(As I explained, high strength concrete is easier to be cracked.)
Steam curing and also auto-clave curing is often resorted to in the pre-casting factory.
To speed plant production or to hasten field construction.
High-early strength cement or steam curing is commonly employed.
Accelerators should be employed with caution. For example, calcium chloride will cause corrosion.
Pre-cast segmental construction for prestressed bridges (cantilever)
Breaking up a bridge superstructures into segments reduces the individual weight and facilitates casting and handling.
They are used for longer spans , thus enabling them compete with structural steel on these larger spans.
The joints are very thin epoxy-filled space with the surfaces being match cast.
Prestressing tendons are threaded through.
4. Self-stressing cement
Types of cements that expand chemically after setting and during hardening are known as expansive or self-stressing cement.
If used, the steel is prestressed in tension, concrete is in compression, known as chemical or self-stressed concrete.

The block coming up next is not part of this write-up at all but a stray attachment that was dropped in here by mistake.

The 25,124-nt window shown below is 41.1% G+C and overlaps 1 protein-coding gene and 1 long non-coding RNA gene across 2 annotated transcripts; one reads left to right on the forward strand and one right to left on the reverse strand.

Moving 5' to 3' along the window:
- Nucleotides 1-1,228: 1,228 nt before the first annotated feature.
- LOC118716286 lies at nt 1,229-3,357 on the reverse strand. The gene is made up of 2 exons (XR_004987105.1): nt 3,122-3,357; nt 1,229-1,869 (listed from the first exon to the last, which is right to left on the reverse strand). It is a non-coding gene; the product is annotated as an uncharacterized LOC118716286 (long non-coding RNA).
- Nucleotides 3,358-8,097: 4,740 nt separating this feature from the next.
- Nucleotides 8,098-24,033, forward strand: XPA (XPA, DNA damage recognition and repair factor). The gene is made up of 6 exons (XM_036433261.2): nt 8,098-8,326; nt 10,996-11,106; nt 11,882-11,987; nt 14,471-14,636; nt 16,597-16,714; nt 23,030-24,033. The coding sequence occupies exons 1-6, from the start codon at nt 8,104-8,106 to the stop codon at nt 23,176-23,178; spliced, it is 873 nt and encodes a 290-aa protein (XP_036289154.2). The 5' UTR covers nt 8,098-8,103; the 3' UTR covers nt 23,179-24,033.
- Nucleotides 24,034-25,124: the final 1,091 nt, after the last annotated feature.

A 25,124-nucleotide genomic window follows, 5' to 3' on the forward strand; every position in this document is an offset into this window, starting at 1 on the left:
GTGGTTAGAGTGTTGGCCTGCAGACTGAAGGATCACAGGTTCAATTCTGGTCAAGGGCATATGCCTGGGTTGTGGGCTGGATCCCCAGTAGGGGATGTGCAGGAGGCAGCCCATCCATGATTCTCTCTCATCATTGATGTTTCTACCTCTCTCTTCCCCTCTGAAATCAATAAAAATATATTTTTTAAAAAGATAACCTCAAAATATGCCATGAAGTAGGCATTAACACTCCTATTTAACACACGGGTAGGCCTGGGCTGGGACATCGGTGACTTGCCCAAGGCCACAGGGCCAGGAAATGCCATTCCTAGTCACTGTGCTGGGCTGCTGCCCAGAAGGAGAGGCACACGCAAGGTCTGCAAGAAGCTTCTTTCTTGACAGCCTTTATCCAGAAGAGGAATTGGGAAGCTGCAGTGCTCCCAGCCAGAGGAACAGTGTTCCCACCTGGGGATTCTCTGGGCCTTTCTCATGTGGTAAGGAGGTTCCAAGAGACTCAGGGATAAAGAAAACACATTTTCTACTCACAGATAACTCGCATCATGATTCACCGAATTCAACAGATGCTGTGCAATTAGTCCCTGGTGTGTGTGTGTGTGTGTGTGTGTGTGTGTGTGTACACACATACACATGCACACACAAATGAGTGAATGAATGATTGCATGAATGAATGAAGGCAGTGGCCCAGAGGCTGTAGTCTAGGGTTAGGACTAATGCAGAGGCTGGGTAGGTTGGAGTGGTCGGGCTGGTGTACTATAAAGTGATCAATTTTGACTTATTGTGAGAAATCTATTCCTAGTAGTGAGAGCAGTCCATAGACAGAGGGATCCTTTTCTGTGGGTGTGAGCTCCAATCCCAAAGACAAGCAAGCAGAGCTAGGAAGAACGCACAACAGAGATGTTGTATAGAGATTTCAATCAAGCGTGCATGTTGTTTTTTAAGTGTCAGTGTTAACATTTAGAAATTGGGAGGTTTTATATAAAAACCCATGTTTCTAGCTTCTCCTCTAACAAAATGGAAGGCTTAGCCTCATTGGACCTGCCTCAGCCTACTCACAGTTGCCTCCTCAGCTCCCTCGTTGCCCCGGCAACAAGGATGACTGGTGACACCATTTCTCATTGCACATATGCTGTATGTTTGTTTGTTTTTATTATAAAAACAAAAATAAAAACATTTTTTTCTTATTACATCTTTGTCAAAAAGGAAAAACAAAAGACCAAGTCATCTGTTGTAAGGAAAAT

When concrete made with expanding cement is unrestrained, the amount will be 3-5%, and the concrete will disintegrate by itself.
When restrained, the amount of expansion can be controlled but not so much.
By applying restraint in one direction, the growth in the other two directions can be limited because of the crystalline nature of hardened paste. (maybe, not well understood)
When high-strength steel is used to produce the prestress, say 1035 MPa and an Es of 186×103 MPa, an expansion of 1035/186×103 =0.55% (5500μ) will be required (very difficult to achieve).
Because of the expansion in all three directions,
It seems difficult to use the cement for complicated structures.
Expanding cement has been successfully for many interesting projects. In Japan, sewage structures, crack control or even destroying concrete.
While many problems are remained, esp. about long term stability.
Steels for prestressing
High strength steel.
The production of high-tensile steel is by alloying. Carbon is an economical element for alloying.
Beneficial results have been obtained by quenching from the rolling heat.
The most common method is by cold drawing.
The process of cold drawing tends to realign the crystals.
High strength steel for PC takes one of five forms: wires(Prestressing wire is a single unit made of stee), strands(Two, three or seven wires are wound to form a prestressing strand), tendon ( A group of strands or wires are wound to form a prestressing tendon), cable (A group of tendons form a prestressing cable) or bars (A tendon can be made up of a single steel bar. The diameter of a bar is much larger than that of a wire)